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Free Radic Biol Med. 2014 Jun;71:368-78. doi: 10.1016/j.freeradbiomed.2014.03.038. Epub 2014 Apr 4.

Revisiting an age-old question regarding oxidative stress.

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The Sam and Ann Barshop Institute for Longevity and Aging Studies and San Antonio, TX 78229, USA.
The Sam and Ann Barshop Institute for Longevity and Aging Studies and San Antonio, TX 78229, USA; The Geriatric Research Education and Clinical Center, South Texas Veterans Health Care System, San Antonio, TX 78229, USA; Department of Molecular Medicine, The University of Texas Health Science Center at San Antonio, San Antonio, TX 78229, USA. Electronic address:


Significant advances in maintaining health throughout life can be made through a clear understanding of the fundamental mechanisms that regulate aging. The Oxidative Stress Theory of Aging (OSTA) is probably the most well studied mechanistic theory of aging and suggests that the rate of aging is controlled by accumulation of oxidative damage. To directly test the OSTA, aging has been measured in several lines of mice with genetic alterations in the expression of enzymatic antioxidants. Under its strictest interpretation, these studies do not support the OSTA, as modulation of antioxidant expression does not generally affect mouse life span. However, the incidence of many age-related diseases and pathologies is altered in these models, suggesting that oxidative stress does significantly influence some aspects of the aging process. Further, oxidative stress may affect aging in disparate patterns among tissues or under various environmental conditions. In this review, we summarize the current literature regarding aging in antioxidant mutant mice and offer several interpretations of their support of the OSTA.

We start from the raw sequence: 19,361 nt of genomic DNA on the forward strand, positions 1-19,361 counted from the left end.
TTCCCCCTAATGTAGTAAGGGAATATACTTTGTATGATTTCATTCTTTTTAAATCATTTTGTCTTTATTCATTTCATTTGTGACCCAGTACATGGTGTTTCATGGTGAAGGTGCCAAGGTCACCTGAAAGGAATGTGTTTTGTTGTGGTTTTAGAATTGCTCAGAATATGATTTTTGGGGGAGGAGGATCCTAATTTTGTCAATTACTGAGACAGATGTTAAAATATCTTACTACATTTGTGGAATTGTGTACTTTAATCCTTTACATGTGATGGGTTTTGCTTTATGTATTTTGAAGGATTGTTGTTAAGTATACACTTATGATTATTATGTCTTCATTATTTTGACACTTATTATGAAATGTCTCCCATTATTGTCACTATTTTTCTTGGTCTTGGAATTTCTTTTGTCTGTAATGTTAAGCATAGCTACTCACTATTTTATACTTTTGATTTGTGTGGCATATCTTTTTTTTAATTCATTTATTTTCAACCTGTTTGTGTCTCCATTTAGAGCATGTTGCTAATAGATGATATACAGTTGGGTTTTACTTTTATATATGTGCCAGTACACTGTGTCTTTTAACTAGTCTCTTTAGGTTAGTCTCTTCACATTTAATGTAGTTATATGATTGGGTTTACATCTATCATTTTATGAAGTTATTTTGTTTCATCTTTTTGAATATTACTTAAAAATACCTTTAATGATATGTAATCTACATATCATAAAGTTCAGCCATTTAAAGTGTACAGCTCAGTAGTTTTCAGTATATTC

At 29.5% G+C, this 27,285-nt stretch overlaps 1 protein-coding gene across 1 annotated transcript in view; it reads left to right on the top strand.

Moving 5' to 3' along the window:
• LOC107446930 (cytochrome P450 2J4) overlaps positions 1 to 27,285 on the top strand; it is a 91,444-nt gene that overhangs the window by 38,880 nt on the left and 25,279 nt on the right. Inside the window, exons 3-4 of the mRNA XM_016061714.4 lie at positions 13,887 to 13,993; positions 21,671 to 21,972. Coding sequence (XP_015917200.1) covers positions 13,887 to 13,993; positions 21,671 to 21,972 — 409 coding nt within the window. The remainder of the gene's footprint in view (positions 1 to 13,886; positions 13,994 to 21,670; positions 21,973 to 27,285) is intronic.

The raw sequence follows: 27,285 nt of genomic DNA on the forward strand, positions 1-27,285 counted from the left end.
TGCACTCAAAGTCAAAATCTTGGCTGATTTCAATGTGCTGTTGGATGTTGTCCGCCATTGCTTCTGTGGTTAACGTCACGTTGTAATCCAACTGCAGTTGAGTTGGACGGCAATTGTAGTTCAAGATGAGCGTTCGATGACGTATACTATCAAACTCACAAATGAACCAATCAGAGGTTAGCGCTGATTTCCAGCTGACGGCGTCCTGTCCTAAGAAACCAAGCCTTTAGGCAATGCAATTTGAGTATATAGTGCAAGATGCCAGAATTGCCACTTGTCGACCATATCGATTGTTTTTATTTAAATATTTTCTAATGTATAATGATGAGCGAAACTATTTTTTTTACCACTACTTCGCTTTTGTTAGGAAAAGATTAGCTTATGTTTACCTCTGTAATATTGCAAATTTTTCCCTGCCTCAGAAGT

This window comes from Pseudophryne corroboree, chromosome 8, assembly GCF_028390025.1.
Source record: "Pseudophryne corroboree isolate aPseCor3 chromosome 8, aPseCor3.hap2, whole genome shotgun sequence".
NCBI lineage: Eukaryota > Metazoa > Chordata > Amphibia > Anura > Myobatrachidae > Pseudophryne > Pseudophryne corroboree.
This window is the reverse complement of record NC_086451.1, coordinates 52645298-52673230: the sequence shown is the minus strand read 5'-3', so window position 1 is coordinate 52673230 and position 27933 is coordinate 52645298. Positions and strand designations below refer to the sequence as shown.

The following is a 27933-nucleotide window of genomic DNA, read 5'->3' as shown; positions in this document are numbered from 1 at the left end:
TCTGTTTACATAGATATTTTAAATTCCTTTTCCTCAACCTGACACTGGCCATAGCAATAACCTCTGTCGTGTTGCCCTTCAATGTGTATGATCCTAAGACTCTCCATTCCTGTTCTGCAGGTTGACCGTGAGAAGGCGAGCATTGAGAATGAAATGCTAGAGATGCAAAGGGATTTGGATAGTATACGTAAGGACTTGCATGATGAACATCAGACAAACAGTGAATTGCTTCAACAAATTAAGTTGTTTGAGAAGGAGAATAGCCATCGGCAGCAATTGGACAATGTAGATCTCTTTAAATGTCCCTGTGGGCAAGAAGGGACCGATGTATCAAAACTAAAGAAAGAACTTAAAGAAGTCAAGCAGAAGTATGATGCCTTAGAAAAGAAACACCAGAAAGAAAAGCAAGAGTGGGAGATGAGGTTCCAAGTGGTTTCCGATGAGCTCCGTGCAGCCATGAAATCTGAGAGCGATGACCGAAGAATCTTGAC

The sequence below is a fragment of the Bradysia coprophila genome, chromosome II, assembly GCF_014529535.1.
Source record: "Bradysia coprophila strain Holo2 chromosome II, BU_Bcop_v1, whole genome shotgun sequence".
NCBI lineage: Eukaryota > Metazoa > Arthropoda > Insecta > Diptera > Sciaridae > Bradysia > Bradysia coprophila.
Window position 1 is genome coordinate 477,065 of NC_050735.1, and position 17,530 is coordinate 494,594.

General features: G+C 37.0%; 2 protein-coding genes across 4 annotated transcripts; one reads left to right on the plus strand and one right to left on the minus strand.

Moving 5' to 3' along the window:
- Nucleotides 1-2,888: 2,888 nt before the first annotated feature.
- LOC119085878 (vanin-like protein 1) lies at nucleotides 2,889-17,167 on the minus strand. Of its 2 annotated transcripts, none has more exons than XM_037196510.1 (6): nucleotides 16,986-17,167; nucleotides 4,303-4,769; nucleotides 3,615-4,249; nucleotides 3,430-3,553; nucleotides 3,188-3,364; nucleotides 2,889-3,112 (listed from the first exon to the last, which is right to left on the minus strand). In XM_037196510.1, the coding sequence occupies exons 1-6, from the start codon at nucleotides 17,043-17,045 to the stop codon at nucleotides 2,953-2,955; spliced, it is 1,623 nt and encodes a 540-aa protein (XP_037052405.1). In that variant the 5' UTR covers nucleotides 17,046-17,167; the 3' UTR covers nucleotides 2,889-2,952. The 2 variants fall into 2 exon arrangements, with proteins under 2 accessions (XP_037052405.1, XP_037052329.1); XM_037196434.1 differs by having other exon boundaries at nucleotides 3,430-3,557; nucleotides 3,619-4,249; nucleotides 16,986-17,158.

Age-related disease; Aging; Free radicals; Life span; Longevity; Mouse models

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